President Joe Biden and House Democrats launched separate attacks on potential House Republican-proposed spending cuts Monday, highlighting that the reductions could harm public safety and border security while restricting access to child care, college, rental assistance and nutrition programs, among other impacts.
House Appropriations ranking member Rosa DeLauro, D-Conn., released letters from agency heads laying out the effects of potential cuts Monday morning, and the administration released a memo laying out the potential public safety impacts of the cuts — the first in a series over the course of this week.
Speaker Kevin McCarthy, R-Calif., promised holdouts during his bid for the gavel that the chamber would write its appropriations bills at the fiscal 2022 topline level, which would slash more than $130 billion from funding enacted for the current fiscal year.
That represents a roughly 8 percent cut from comparable fiscal 2023 levels; if defense and veterans medical care funds were exempt from cuts, reductions to all other nondefense programs could top 22 percent. DeLauro said in her release that under a worst-case scenario, spending for “essential programs” could be cut by 30 percent or more.
Potential outcomes DeLauro described from responses she received back from agencies include 80,000 people losing the Pell Grants they need to attend college; 200,000 children losing access to preschool under the Head Start program; 100,000 children not getting the daycare services their parents need; and 1.2 million women, infants and children losing food assistance under the Special Supplemental Nutrition Program for Women, Infants and Children, known as WIC.
Such cuts “would cause irreparable damage to our communities by gutting the programs every single American relies on,” DeLauro said in a statement. “Those proposals are unrealistic, unsustainable, and unconscionable.”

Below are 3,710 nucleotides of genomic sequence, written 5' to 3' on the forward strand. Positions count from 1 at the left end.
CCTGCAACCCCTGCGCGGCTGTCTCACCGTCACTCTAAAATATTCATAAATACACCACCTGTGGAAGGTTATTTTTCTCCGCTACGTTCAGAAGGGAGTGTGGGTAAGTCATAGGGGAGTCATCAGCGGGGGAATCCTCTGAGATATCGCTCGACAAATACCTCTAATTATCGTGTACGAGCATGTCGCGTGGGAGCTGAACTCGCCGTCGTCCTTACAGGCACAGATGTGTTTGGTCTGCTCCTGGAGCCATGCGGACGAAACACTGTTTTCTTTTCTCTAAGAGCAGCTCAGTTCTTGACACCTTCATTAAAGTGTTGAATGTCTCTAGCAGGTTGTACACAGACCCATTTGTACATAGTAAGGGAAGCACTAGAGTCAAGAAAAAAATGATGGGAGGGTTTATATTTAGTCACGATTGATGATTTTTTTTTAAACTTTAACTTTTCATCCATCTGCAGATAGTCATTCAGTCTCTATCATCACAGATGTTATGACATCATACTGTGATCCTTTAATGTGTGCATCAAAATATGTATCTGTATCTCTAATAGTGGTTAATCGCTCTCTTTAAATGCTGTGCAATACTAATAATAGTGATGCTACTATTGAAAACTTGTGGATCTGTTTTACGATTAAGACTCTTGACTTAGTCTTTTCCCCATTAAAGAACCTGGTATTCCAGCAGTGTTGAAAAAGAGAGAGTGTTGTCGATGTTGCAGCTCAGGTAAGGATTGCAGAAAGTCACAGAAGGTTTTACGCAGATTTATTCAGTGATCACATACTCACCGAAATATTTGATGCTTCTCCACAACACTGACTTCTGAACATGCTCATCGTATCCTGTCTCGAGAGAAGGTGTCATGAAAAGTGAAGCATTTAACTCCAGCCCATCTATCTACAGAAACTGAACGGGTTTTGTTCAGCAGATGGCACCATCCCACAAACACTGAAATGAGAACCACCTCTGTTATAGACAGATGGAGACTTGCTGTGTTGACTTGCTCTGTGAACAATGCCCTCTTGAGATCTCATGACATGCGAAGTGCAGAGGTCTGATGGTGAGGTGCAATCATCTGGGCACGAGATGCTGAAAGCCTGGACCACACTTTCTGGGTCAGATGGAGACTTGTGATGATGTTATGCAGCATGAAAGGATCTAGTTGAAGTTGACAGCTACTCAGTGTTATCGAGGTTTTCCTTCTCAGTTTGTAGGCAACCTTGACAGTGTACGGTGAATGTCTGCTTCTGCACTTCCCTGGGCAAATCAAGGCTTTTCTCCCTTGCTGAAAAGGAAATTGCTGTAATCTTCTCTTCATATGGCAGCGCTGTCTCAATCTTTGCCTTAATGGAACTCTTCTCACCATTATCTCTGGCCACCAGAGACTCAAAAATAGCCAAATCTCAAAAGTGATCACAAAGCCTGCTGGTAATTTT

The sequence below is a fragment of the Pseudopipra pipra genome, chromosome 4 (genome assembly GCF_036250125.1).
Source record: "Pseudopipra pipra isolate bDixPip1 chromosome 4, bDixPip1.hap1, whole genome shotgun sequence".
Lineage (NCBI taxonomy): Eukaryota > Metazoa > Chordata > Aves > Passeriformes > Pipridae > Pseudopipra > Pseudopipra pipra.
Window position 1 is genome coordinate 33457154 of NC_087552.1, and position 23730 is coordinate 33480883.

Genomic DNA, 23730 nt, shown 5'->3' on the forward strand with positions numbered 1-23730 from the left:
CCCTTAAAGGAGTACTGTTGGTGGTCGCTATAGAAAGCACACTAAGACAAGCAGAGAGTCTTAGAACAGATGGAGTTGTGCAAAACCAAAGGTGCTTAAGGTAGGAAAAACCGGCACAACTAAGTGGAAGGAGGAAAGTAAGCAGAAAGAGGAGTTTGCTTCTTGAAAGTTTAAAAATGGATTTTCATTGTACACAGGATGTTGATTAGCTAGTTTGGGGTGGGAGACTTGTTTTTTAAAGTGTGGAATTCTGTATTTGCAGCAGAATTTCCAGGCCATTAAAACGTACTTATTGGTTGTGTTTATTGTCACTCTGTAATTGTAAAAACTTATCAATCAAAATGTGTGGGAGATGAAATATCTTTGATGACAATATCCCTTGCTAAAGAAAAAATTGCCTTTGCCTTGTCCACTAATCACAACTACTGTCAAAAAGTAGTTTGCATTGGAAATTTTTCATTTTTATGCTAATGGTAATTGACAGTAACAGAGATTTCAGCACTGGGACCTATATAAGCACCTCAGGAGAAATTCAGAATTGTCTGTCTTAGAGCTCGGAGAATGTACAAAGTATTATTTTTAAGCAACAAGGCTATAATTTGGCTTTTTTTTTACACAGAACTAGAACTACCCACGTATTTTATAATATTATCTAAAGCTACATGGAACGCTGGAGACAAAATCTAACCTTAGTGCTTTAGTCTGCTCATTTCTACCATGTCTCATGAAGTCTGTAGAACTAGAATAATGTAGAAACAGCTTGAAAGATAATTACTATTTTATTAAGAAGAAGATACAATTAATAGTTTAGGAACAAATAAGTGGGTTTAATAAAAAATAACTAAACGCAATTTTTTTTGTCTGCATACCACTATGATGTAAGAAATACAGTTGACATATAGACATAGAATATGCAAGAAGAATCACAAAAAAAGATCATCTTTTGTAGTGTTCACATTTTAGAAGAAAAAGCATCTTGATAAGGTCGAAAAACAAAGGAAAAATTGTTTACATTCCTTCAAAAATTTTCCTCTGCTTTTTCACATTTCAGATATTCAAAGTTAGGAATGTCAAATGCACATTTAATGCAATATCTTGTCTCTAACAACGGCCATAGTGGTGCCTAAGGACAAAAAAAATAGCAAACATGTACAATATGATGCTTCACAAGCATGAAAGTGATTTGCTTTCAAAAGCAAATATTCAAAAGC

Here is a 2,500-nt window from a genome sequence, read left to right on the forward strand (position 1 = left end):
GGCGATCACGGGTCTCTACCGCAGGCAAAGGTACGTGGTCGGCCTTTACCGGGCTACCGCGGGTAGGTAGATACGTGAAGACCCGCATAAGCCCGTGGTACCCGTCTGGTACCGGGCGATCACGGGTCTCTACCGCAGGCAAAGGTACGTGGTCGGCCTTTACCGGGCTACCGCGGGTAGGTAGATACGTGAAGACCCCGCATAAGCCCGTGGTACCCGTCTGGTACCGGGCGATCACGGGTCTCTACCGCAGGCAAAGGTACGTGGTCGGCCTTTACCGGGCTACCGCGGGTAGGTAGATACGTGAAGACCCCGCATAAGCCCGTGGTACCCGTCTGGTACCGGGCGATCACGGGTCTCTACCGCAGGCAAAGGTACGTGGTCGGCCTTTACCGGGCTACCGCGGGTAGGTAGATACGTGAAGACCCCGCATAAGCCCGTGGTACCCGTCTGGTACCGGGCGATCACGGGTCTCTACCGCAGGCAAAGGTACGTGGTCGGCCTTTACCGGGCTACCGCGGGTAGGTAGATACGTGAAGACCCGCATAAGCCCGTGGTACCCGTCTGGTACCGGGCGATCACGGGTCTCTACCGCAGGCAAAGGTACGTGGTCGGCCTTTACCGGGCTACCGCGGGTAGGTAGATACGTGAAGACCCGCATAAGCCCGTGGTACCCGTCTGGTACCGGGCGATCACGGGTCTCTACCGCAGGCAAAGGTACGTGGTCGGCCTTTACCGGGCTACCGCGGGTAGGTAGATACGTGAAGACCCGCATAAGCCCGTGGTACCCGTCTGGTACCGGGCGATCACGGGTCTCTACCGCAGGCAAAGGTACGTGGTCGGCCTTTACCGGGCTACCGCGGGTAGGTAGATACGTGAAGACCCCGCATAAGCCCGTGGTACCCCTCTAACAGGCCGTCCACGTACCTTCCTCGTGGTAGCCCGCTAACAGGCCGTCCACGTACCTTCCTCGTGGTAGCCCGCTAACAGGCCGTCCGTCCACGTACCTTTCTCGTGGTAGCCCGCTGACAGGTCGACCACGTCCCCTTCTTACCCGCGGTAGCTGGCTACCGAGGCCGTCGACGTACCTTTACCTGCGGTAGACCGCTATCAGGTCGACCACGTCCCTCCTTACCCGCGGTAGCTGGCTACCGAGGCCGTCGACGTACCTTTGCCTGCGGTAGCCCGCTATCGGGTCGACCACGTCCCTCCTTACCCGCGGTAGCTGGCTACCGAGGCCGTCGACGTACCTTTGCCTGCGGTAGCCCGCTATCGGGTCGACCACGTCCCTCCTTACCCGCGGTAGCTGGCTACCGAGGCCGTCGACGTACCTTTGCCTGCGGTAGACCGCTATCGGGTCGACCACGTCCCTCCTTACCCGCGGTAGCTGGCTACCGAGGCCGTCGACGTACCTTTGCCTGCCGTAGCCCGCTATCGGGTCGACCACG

‘Scrub every penny’
House Republicans are just beginning to look at how they’re going to write fiscal 2024 spending bills to the level envisioned by McCarthy and conservatives in the conference, including members of the hard-right Freedom Caucus.
House Appropriations Chairwoman Kay Granger, R-Texas, has instructed her subcommittee chairs to look closely at their bills for areas to cut, according to State-Foreign Operations Appropriations Subcommittee Chairman Mario Diaz-Balart. However, the dozen subcommittee “cardinals” have not yet been given their targets to cut to since the overall discretionary topline figure has not yet been established, he said.
“The instruction from Kay Granger has been, in essence, to scrub every penny, every department, every agency, dollar, every penny spent, to try to find savings, to try to figure out where we can cut spending in a responsible way,” Diaz-Balart, R-Fla., said Monday.
Diaz-Balart said the increase in nondefense discretionary spending in recent years has been “insane,” and said he believes appropriators can get nondefense discretionary spending down to fiscal 2022 levels. On the other hand, he pointed out, many Republicans want to increase defense funding.
In addition, there are built-in increases for veterans health care programs that were appropriated in advance for fiscal 2024, not counting new mandatory funds the White House wants to set aside for the veterans toxic exposure benefits fund enacted last year.